Q. Our home has hardwood floors throughout. The kitchen has linoleum laid over the original flooring.

We would like to remove the linoleum and restore the hardwood floor.

Can you advise us how to remove the linoleum without damaging the flooring? -- L.J.

Q. This is a tedious and difficult task. Very likely, the linoleum is glued directly to the hardwood underneath.

A heat gun will help soften the adhesive as you work to remove the linoleum. Other methods of applying heat are using a hair blower or a medium-hot iron applied to the flooring over a cloth.

Begin by cutting the linoleum into 12-inch strips. Use a utility knife. Be careful to set the blade depth so that you don't cut into the surface of the wood beneath.

After heat application, pry up a corner of the linoleum and use a long-edged trowel to pry up the linoleum strips.

If your hardwood floor had open joints or crevices, it was probably leveled with a quick-setting, plasterlike compound before the linoleum was applied.

In this case, before lifting the strips, pound on the linoleum with a flat object to crumble the leveling compound and facilitate lifting.

Most likely, the linoleum will come up in small strips with portions of the felt backing left sticking to the adhesive that remains. After removal, you may have to use a solvent to remove the remaining adhesive, followed by sanding the floor.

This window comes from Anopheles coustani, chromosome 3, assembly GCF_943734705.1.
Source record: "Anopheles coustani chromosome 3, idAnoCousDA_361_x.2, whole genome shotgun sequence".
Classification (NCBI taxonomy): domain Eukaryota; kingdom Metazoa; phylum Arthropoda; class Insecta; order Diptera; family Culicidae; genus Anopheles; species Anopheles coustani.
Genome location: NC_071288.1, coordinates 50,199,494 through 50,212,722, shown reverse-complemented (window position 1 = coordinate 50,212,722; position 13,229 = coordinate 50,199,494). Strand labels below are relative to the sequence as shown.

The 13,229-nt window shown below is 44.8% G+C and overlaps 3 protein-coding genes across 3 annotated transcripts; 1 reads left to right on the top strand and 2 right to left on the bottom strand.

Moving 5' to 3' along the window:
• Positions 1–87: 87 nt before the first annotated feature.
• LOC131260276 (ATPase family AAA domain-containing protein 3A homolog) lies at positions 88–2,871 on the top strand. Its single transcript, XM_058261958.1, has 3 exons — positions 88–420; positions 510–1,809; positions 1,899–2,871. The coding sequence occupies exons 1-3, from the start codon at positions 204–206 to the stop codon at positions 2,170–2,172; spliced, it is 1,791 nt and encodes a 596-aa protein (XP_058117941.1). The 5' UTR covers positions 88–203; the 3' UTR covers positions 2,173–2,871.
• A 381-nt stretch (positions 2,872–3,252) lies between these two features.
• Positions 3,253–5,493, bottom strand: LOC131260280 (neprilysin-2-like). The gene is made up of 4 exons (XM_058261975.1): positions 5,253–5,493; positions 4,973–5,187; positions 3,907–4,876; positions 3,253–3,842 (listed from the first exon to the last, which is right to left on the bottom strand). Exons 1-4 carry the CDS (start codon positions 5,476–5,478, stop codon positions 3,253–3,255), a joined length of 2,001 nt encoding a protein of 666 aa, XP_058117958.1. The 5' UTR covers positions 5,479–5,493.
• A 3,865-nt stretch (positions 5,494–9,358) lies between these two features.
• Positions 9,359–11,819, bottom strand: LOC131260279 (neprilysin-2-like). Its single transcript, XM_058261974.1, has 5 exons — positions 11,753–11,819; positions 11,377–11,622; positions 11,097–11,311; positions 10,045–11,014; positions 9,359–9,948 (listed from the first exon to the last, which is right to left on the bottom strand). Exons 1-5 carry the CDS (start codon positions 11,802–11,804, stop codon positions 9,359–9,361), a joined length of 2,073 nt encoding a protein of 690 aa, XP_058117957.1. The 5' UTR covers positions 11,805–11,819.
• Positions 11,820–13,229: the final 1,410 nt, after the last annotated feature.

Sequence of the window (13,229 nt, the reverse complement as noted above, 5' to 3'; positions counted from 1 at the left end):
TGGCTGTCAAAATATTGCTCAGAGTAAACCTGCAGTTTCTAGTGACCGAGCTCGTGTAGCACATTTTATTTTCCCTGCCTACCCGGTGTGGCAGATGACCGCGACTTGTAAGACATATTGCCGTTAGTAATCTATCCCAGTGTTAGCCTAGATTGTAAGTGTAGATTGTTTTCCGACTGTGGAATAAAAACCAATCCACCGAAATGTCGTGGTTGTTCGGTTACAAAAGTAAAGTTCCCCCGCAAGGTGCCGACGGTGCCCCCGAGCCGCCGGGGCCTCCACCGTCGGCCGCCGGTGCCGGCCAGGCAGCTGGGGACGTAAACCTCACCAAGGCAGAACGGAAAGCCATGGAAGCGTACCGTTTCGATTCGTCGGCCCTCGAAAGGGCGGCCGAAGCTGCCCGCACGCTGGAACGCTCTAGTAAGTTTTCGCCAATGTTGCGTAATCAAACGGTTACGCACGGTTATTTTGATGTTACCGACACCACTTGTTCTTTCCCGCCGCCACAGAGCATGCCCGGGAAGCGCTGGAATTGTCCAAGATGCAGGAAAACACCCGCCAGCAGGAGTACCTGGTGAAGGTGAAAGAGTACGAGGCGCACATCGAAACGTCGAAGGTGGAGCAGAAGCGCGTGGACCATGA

A word of caution: If the linoleum covering has been on the floor for a long time, it would be best to have it checked by a professional for asbestos content in the felt backing.

If it does contain asbestos, your best bet will be to install a new plywood subfloor and a finished hardwood floor over the existing linoleum.

Removing the asbestos material has to be done professionally as it can be a dangerous health hazard. It is usually expensive and just as safe to encapsulate the material by installing a new floor over the old.

Q. We moved into a home with wood paneling in the family room. Where the previous owner had hung some pictures, there are now dark silhouettes.

Do you know of any method that would lighten these dark areas so they would match the rest of the paneling? -- R.C.

A. With time the areas will lighten as they are exposed to air and daylight. However, this can take from six months to a year, depending on the type of wood.

You might try cleaning the paneling with Murphy's Oil Soap or the following formula: Apply a mixture of a half-cup turpentine, three-fourths cup boiled linseed oil and one tablespoon of vinegar. Let stand for 15 minutes and then remove all cleaner and dry thoroughly with a soft cloth.

If the wood is teak, I recommend a regular teak cleaner rather than the formula. Pure lemon oil -- not a lemon oil wax -- is another excellent cleaner and conditioner.

To prevent this problem, lace some type of cushion on the back of the picture frame, which will hold the picture away from the wall and allow some air circulation. One-quarter-inch slices from a regular cork glued on the frame will do a good job.

From a reader: "Regarding your advice on cleaning ink stains, I have found that plain hair spray is an excellent remover. Simply spray it on the stain, rub with your fingers and blot the excess with a paper towel. It may require more than one application, but it usually works wonders."

Send inquiries to Here's How, Copley News Service, P.O. Box 190, San Diego, Calif. 92112-0190. Only questions of general interest can be answered in the column.